I share my flexible processes to give others a glimpse into other approaches. They can then steal what might work for them or ignore what I do. Who knows, what I do might spark inspiration on their part. Adopting pieces of other processes was how I built my ever-evolving approach to drafting. That resulted in a lot of novels.
It’s time, though, to march towards publishing.
Sure, over the years I’ve gone through my stories, but with unfocused intent as I moved through from beginning to end. As I mentioned a month ago, I realized Protecting the Pneuma Key had progressed more quickly because I’d bounced around its chapters while editing.
That’s led to trying Targeted Editing, but I needed a plan so I don’t keep editing the same issues while ignoring others.
Targeted Editing will be, I hope, my last step before turning to outside aid. Keep in mind, too, that I’m always evolving what I do and am open to change. I’m also recognize that each novel is different and that I change as a writer.
My Editing Evolution
To this point, my approach after drafting was to dive back into the novel to remove chunks I knew had to go or add what was missing. I’d also make notes about issues that struck me at the time. Then, I let the novel sit.
Some time later, I’d return to the novel and read through it from beginning to end while writing what I (and some others) call a Revision Map. It’s a chapter by chapter overview of the novel and what needs fixed. The primary focus is on content, specifically plot and character arcs.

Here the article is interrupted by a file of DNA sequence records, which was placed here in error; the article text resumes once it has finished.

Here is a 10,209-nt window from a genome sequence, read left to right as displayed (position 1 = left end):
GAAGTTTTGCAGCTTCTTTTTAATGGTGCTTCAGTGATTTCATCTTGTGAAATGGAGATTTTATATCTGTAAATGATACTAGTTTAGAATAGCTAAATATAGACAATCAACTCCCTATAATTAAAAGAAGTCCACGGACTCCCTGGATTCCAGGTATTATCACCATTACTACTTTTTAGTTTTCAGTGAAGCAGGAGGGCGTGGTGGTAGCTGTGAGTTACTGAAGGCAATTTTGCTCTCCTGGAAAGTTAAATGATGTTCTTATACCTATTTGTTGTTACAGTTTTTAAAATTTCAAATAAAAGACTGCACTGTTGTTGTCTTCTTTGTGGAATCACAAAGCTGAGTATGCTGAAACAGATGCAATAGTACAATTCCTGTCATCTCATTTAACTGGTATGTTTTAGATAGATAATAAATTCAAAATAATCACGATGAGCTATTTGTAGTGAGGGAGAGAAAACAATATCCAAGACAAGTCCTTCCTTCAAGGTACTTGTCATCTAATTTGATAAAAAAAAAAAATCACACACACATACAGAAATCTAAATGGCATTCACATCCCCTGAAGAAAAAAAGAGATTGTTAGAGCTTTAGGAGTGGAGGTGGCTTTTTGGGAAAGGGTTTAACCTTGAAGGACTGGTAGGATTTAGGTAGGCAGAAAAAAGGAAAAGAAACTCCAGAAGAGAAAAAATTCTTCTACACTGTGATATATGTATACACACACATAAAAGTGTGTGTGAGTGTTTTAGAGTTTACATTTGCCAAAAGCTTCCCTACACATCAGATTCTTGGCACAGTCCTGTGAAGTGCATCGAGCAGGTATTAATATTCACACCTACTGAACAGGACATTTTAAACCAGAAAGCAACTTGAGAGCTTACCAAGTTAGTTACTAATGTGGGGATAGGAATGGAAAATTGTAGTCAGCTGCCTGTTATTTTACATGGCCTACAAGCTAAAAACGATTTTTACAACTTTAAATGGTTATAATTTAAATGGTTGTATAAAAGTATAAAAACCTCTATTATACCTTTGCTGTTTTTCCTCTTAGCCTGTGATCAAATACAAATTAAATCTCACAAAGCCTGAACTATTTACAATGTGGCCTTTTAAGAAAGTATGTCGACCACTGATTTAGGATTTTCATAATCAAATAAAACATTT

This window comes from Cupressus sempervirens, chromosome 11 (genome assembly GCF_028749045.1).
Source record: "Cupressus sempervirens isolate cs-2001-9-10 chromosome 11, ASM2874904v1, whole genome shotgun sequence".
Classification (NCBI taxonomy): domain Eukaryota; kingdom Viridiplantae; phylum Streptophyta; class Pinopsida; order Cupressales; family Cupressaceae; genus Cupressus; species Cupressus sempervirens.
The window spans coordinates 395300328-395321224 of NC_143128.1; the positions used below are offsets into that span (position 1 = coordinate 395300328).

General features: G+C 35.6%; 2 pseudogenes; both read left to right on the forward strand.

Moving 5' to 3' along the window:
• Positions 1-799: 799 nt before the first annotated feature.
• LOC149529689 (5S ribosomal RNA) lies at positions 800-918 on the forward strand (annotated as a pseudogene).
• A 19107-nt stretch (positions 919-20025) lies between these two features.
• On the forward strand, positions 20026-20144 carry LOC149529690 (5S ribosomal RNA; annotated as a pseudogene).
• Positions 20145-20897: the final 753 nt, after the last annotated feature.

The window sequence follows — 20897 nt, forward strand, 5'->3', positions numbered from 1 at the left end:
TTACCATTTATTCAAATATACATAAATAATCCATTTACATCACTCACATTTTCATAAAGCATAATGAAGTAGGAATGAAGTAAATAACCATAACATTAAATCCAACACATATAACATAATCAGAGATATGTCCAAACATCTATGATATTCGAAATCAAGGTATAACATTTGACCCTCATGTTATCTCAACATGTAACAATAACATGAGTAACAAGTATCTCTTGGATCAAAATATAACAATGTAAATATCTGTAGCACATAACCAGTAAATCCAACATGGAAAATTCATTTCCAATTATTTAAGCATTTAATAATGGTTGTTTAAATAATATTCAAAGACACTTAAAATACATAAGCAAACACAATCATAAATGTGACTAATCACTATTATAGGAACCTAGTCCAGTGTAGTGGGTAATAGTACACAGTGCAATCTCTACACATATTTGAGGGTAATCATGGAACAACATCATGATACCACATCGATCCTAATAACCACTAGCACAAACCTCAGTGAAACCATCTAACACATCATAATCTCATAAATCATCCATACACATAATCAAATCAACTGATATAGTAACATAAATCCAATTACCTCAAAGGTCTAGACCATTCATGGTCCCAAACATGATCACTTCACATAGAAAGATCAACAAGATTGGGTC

*Any time I am going through a story for any reason I’ll fix typos and other micro errors if I see them.
To this point, the Revision Map was the extent of my formal approach. What though, was Targeted Editing to be besides just jumping around?
I spent a lot of time in April figuring out just that. What I ended up with was a one page list of everything that should be addressed in some fashion. It isn’t detailed, but, instead, more of an overview or what to check and/or fix.
That lengthy list, though, was a bit overwhelming so I came up with something similar to the Revision Map, but focused on essential elements other than arcs.
I’m simply calling it a Novel Scan because, well, why not?
The Novel Scan
I then quickly went through Protecting the Pneuma Key from beginning to end taking notes pertaining to pacing, conflict, tension, themes, structure, and momentum. I also made a note of any miscellaneous issues.
For instance, was a chapter’s pace appropriate for its content and as it related to the novel’s structure? Was the tension suitable and sufficient? How might I fix it (deep thinking will happen later)? Structure? How close was each chapter to falling where intended?
*I nailed the structure on every chapter … go me!
I fear I’m making this sound more inflexible than it is. It’s just me wanting to avoid oversights, which I’ve done before. It was obvious that my targeting to this point had been missing about 10% of the chapters. Too, this is just a starting point because I have to start somewhere.
When I finished the Novel Scan in late May I took some time away to perform a light edit on Case of the Deadly Stroll. I finished that on May 31st.
So, I’m about to begin Pneuma Key and will have the Novel Scan as a guide when I target a chapter. That guide will take into account the larger, macro picture while I also examine, for instance, word choice, like stronger verbs, descriptions, and the like.
In short, I hope this will keep me from going through the novel and always fixing the easy chapters or ignoring problems with an offhand, I’ll catch it next time. I’m hoping that forcing myself to address what I have sidestepped in the past will make me a better self-editor. We’ll see.